Together, these details not only impress guests, but make their lives easier. The keypads are logical, and the best ones dim their backlighting based on the room’s ambient light. Soft lighting can lead the way to the bathroom and provide a “nightlight” for guests who awaken in the dark. When a guest returns after many hours away, the room remembers its settings and re-creates the guest’s preferred environment, right down to thermostat settings.

Similarly, lighting controls can create an inviting environment in public areas. For example, restaurants and bars are a big part of a property’s bottom line. With proper lighting control—accenting artwork and fittings, de-emphasizing aspects that detract from the overall look—they’ll deliver an appealing retreat for guests and visitors. The same goes for lobbies and conference rooms, where lighting can dazzle newcomers and—not coincidentally—provide a better atmosphere for speakers, festive events, and other gatherings. Often the difference between a bar you pass by on the way out the door, and one where you stay for a drink (or two), can be attributed to the atmosphere that is controlled by the lighting.

Service & Smiles

It’s not just guests who find lighting control convenient. With systems such as myRoom—which is aimed at luxury hotels—hotel staff can have access to system alerts, detailed reports, and shared information to help streamline workflow and simplify hotel operations.

Has a guest just vacated the room? No need to wonder—the system can automatically alert housekeeping to clean up, and turndown services to visit. That means fewer complaints and more efficiency.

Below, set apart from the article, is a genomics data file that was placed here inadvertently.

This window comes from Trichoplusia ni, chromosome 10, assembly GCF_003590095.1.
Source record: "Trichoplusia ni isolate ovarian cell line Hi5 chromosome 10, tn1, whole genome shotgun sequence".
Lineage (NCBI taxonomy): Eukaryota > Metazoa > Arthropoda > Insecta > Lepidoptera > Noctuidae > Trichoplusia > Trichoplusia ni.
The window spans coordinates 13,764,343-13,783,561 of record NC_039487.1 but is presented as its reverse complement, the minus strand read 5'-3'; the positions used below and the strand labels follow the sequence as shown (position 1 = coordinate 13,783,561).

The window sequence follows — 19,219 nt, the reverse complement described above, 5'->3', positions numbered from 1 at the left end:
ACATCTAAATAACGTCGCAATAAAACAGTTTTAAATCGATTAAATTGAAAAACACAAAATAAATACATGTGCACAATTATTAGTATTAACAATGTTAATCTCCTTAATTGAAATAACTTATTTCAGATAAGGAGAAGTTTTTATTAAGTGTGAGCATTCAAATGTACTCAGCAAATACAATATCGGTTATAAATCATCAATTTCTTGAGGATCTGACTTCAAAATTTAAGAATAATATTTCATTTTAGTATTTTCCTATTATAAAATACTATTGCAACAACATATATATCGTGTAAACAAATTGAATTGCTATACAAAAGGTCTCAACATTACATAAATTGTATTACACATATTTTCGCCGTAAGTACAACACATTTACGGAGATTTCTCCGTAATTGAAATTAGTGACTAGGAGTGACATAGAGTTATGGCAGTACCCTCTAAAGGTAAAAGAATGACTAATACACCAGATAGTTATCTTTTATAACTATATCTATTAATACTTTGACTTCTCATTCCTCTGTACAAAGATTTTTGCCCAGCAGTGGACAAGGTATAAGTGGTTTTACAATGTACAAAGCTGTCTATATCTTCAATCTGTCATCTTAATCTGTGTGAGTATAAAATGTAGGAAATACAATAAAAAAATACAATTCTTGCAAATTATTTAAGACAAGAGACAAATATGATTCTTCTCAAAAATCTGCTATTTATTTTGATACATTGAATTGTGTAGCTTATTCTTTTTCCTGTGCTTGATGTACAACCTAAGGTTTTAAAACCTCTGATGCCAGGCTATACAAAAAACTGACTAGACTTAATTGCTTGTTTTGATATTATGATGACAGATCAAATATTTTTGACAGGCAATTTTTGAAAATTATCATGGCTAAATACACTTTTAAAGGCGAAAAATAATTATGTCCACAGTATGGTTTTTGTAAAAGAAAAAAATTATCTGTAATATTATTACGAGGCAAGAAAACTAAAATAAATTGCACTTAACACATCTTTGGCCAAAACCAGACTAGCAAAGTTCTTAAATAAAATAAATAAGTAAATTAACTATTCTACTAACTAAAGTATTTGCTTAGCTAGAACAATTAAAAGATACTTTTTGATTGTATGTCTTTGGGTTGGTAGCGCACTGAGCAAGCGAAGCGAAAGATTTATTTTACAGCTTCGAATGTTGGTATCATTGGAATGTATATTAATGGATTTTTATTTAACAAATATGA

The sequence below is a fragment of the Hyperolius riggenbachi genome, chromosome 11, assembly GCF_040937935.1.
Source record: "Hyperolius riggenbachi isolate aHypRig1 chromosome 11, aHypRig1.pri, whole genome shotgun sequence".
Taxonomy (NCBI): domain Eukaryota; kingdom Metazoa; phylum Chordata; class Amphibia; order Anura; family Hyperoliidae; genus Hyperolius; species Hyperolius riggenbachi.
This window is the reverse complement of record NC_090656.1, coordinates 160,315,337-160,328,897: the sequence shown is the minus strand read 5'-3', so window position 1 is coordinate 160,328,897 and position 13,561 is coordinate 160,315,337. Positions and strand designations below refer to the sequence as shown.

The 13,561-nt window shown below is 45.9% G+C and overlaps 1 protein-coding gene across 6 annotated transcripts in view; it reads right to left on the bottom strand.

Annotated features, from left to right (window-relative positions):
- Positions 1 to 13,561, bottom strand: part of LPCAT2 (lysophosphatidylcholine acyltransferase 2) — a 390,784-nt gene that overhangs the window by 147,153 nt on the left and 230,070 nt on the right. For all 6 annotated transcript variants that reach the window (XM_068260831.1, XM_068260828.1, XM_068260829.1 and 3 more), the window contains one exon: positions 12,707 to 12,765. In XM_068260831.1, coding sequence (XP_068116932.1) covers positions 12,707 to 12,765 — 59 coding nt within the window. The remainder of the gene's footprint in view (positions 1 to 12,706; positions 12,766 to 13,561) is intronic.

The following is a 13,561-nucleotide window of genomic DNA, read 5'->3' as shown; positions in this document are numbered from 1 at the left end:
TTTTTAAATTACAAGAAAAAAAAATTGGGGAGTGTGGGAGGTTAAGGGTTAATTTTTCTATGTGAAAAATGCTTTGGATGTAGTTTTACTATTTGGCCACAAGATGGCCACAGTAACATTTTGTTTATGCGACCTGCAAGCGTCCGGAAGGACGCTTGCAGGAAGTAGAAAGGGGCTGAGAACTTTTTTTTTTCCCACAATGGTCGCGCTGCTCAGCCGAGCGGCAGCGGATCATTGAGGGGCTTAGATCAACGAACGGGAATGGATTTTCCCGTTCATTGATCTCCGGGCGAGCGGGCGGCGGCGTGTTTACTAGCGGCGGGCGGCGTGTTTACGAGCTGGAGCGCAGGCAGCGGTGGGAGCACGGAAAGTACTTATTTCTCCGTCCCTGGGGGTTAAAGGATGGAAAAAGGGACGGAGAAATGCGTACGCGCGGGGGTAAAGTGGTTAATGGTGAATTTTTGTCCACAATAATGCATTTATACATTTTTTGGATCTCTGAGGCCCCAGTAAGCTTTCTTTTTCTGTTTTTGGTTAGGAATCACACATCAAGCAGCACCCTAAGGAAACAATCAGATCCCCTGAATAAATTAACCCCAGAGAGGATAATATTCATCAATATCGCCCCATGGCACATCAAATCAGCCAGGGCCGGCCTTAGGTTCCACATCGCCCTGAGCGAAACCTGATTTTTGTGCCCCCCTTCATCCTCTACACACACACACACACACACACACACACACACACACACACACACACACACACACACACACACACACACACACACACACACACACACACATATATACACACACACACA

In fact, other aspects of automation can also improve outcomes. Guestroom control systems can use algorithms to manage costs by reducing lighting/HVAC energy use. Shading solutions—which can be programmed to open and close based on guestroom status—help reduce glare and minimize wear and tear on fabrics to support a more comfortable, longer-lasting, energy-efficient space. There’s no waste when a room is vacant, as the control system automatically turns off lights and adjusts the thermostat—and brings them back up when the guest returns.

In addition, by layering energy-saving strategies, the property can realize substantial lighting energy savings in offices, meeting rooms, and back-of-house areas.

All this isn’t just good for guests. It’s good for the long-term health of the hotel, helping to save on renovation expenses and power bills.

A Good Value

These systems offer a range of capabilities and price points and can be incorporated into both new construction and retrofit projects. Indeed, wireless lighting control systems—which are easily scalable—can be incorporated into a hotel’s regular renovation schedule, keeping both back-of-house and guest-facing areas up to date.

The innovations also complement trends in business and residential environments. In the last few years, architects and designers have put great emphasis on what’s known as “human centric lighting,” broadly defined as lighting that’s attuned to our activities, whether it’s working in an open-office environment or getting ready for a social occasion in a hotel ballroom. It puts the emphasis on people.

Hospitality professionals already know about human-centric environments; after all, they’re ready to cater to customer needs even before being asked. There are hotels dedicated to well-being; others focus on accommodating discerning business travelers. Regardless of their focus, trends in lighting control fit perfectly with these goals. With the use and continual improvement of lighting controls, a better human experience will be that much more attainable. They’re worth checking into.

Olivier Perrigueur is the Vice President of Global Specifications and Business Development at Lutron Electronics, and is responsible for developing Lutron’s Global Hospitality Business. Founded in 1961, Lutron Electronics, headquartered in Coopersburg, Penn., is the world’s leading provider of smart lighting and shading control systems.